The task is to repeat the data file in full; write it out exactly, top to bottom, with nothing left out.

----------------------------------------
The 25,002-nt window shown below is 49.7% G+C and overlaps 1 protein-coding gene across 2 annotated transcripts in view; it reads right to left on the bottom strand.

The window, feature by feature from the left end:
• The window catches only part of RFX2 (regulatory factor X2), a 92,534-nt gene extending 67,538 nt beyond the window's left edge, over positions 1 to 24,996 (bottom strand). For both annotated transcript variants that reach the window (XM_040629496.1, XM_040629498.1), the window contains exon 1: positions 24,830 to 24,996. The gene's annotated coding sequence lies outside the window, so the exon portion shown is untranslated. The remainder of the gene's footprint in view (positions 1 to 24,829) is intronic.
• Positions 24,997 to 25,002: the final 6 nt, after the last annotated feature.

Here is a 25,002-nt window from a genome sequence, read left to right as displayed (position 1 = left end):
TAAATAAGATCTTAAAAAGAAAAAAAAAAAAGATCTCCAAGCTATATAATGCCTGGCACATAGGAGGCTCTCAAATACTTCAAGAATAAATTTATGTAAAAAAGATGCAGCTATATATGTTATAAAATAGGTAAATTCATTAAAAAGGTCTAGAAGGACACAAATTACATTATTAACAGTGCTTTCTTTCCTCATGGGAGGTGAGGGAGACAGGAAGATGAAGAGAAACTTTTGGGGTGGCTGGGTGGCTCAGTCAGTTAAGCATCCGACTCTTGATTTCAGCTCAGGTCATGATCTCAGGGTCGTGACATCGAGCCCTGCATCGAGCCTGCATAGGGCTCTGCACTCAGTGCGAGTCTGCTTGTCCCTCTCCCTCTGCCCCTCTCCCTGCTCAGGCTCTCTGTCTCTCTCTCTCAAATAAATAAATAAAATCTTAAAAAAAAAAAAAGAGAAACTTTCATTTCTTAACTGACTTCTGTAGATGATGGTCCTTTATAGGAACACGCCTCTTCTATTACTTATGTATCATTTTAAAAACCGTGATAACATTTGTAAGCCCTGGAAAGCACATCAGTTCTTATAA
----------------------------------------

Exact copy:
The 25,002-nt window shown below is 49.7% G+C and overlaps 1 protein-coding gene across 2 annotated transcripts in view; it reads right to left on the bottom strand.

The window, feature by feature from the left end:
• The window catches only part of RFX2 (regulatory factor X2), a 92,534-nt gene extending 67,538 nt beyond the window's left edge, over positions 1 to 24,996 (bottom strand). For both annotated transcript variants that reach the window (XM_040629496.1, XM_040629498.1), the window contains exon 1: positions 24,830 to 24,996. The gene's annotated coding sequence lies outside the window, so the exon portion shown is untranslated. The remainder of the gene's footprint in view (positions 1 to 24,829) is intronic.
• Positions 24,997 to 25,002: the final 6 nt, after the last annotated feature.

Here is a 25,002-nt window from a genome sequence, read left to right as displayed (position 1 = left end):
TAAATAAGATCTTAAAAAGAAAAAAAAAAAAGATCTCCAAGCTATATAATGCCTGGCACATAGGAGGCTCTCAAATACTTCAAGAATAAATTTATGTAAAAAAGATGCAGCTATATATGTTATAAAATAGGTAAATTCATTAAAAAGGTCTAGAAGGACACAAATTACATTATTAACAGTGCTTTCTTTCCTCATGGGAGGTGAGGGAGACAGGAAGATGAAGAGAAACTTTTGGGGTGGCTGGGTGGCTCAGTCAGTTAAGCATCCGACTCTTGATTTCAGCTCAGGTCATGATCTCAGGGTCGTGACATCGAGCCCTGCATCGAGCCTGCATAGGGCTCTGCACTCAGTGCGAGTCTGCTTGTCCCTCTCCCTCTGCCCCTCTCCCTGCTCAGGCTCTCTGTCTCTCTCTCTCAAATAAATAAATAAAATCTTAAAAAAAAAAAAAGAGAAACTTTCATTTCTTAACTGACTTCTGTAGATGATGGTCCTTTATAGGAACACGCCTCTTCTATTACTTATGTATCATTTTAAAAACCGTGATAACATTTGTAAGCCCTGGAAAGCACATCAGTTCTTATAA